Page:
On the one hand, from a supply perspective: it significantly increases the supply of accommodation to accommodate tourists, so that certain destinations suddenly become able to receive a much larger number of tourists without having the infrastructures prepared for it.

On the other hand, it reduces the supply of affordable residential housing for the local community (unless they inherit property from their relatives, it is very difficult to live in the region), as well as for people from other regions (having to spend a large part of their salary on accommodation).


This unstoppable development of tourist activity has had undesirable consequences in some tourist destinations: 

These negative impacts could endanger the very survival of the tourist destination, since on the one hand, the tourist resources that attracted the demand would be lost and on the other hand, the quality of the tourist experience would be affected, who would look for another destination for their next trips.

In addition to the above, experience has shown two things about tourism: 


At this point I would like to insist on what I said at the beginning of this text. The benefits of tourism are many and very important. The points we have just seen in the previous section are real dangers, which must be taken into account when managing the development of tourism in communities, regions and countries.

This development of tourism activity has obviously not occurred to the same extent or at the same speed in all countries and regions of the world. On the contrary, different levels of development coexist in the world at the same time.

Moreover, it could even be counterproductive to skip stages of this development that have been undergone by what are now called mature destinations. It is good to evolve towards different stages of development, both from the point of view of supply and demand.

Recently, in a conversation with an executive from a technology company in the field of tourism, this very subject came up and gave me food for thought. This person, a native of an Eastern European country, but living and working in Germany, argued that his country of origin wanted to enjoy the model of tourism that the developed countries of Central and Northern Europe enjoyed 40 years ago.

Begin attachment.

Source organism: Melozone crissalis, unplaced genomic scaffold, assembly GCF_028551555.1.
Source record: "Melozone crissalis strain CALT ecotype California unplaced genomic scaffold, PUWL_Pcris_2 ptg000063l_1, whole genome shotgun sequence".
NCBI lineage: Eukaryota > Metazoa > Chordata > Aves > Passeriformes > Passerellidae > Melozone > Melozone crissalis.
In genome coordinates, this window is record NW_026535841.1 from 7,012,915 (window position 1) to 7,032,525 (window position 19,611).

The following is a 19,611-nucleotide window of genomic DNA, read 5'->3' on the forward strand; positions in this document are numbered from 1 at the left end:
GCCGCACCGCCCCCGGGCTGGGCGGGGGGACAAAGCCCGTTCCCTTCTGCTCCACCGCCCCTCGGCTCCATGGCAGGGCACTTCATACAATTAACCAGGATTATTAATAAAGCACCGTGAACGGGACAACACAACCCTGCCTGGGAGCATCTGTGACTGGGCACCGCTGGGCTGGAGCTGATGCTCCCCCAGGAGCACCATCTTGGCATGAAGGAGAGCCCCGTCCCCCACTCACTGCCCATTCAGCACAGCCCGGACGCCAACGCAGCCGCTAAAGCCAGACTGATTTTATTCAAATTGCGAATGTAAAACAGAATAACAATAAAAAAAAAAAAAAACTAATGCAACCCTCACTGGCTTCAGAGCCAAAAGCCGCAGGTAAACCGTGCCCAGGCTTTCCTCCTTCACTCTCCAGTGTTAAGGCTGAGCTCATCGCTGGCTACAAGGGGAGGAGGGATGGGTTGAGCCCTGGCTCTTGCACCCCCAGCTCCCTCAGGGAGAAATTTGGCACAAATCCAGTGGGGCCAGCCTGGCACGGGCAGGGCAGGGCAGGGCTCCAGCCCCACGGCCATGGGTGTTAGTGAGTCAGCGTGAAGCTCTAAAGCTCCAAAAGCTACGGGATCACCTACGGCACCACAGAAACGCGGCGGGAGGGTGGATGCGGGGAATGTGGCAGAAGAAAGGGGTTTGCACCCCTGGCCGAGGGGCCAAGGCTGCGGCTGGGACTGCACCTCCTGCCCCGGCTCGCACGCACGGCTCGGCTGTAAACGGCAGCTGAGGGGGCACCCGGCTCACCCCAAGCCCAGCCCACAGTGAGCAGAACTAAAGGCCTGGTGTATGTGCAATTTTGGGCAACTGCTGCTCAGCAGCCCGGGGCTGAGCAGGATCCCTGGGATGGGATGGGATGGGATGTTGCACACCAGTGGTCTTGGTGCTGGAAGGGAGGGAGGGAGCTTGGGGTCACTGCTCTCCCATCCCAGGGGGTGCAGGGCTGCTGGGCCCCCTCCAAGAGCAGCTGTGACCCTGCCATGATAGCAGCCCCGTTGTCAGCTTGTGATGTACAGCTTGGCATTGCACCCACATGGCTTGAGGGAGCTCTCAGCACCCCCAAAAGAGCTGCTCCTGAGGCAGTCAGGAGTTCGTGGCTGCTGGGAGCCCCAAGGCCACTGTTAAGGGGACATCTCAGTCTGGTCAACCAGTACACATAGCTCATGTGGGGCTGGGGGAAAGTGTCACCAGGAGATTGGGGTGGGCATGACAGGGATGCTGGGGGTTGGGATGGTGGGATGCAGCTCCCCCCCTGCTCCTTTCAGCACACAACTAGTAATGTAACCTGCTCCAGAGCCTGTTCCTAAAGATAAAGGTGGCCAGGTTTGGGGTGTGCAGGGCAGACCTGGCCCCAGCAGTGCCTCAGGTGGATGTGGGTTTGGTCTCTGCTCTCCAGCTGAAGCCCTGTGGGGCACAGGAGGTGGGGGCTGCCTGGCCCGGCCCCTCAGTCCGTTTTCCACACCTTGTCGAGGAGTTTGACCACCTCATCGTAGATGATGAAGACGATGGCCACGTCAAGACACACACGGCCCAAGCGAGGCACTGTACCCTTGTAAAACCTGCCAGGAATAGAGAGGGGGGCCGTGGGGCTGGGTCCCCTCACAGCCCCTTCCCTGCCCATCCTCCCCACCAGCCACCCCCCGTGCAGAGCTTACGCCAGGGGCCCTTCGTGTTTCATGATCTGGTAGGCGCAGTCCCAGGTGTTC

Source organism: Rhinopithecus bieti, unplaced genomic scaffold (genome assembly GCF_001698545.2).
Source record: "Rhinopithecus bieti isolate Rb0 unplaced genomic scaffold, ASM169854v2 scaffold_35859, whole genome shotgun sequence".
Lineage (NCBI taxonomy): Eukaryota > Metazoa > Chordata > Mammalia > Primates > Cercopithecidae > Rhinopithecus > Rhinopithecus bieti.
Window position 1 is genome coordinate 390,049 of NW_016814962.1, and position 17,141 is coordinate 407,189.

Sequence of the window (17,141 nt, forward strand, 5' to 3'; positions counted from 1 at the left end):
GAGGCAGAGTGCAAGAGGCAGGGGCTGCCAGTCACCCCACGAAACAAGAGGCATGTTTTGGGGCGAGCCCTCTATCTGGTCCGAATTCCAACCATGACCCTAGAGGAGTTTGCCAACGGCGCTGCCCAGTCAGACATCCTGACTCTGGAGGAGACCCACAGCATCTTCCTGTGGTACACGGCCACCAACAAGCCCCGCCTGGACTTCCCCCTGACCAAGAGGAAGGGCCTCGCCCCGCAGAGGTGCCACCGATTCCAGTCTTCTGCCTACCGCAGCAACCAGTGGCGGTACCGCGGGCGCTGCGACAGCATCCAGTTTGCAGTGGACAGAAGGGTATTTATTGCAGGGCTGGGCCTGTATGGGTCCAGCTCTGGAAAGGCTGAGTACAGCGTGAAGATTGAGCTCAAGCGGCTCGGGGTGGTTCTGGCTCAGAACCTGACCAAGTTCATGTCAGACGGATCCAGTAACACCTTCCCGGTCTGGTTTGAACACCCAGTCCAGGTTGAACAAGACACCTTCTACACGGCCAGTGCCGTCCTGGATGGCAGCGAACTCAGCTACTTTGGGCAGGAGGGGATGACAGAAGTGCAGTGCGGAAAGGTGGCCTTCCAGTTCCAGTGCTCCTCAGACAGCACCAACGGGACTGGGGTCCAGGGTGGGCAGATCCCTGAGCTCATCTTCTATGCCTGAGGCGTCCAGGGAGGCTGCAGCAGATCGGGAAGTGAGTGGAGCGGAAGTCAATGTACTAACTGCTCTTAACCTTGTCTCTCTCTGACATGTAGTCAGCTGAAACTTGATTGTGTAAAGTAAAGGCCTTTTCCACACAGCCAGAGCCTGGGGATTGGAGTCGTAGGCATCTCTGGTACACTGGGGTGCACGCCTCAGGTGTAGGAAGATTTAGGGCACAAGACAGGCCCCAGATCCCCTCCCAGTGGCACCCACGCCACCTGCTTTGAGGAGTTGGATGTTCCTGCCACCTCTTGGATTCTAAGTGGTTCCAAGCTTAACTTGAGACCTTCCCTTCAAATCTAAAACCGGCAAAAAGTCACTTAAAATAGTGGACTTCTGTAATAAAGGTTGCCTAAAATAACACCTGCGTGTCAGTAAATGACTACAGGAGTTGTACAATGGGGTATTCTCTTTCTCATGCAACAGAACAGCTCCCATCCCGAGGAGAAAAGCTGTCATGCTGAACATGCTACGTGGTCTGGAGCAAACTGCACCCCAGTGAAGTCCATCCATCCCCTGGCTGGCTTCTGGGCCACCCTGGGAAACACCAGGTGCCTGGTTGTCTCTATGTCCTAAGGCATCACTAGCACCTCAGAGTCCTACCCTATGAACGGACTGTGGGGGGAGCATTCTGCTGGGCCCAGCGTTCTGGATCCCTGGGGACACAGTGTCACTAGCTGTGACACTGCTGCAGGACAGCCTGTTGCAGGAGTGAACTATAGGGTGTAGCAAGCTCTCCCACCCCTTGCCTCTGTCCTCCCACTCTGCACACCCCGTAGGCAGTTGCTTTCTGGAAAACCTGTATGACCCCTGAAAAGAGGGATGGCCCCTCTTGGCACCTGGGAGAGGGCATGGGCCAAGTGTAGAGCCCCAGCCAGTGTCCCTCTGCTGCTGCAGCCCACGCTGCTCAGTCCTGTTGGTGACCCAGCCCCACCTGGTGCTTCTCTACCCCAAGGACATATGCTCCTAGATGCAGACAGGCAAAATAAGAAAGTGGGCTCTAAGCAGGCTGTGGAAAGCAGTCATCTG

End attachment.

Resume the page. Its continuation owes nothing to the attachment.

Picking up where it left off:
He argued that his country had reached a level of economic development that allowed them to do so, a socio-economic level that they lacked in those years of the 1970s, and that they had every right to enjoy it now, because it was an appropriate model for their current situation, just as it was at the time for more developed countries.

Further information on the need for a sustainable approach to tourism development can be found in the following article, published a few years ago by the author: https://medcraveonline.com/AHOAJ/dianmond-model-a-theoretical-framework-for-the-sustainable-development-of-tourism.html.

We also said at the beginning that human beings have a tendency to stumble over the same stone and to repeat over and over again the mistakes that have been made.

The above has been presented in a condensed and summarised form so as not to bore the reader, and I will be happy to discuss, explore and develop them in the unbeatable framework of the Tourism and Society Think Tank.

The above leads to the outcome of this document, which is nothing more than my personal vision of what I humbly think should be taken into account in terms of tourism development in destinations from the post COVID 19 pandemic onwards. 

Factors to consider


Ramón Adillón 

Editor of Spain Tourism Hub

President of Skal International Madrid

Member of the Panel of Tourism Experts of the UNWTO

Member of the Spanish Association of Hotel Managers

Professor of Higher Programmes in Tourism Management and International Hotel Management 

and Head of Customer Experience Management at Paradores de Turismo.

The authors are responsible for the choice and presentation of the facts contained in this document and for the opinions expressed therein, which are not necessarily those of Tourism and Society Think Tank and do not commit the Organization, and should not be attributed to TSTT or its members.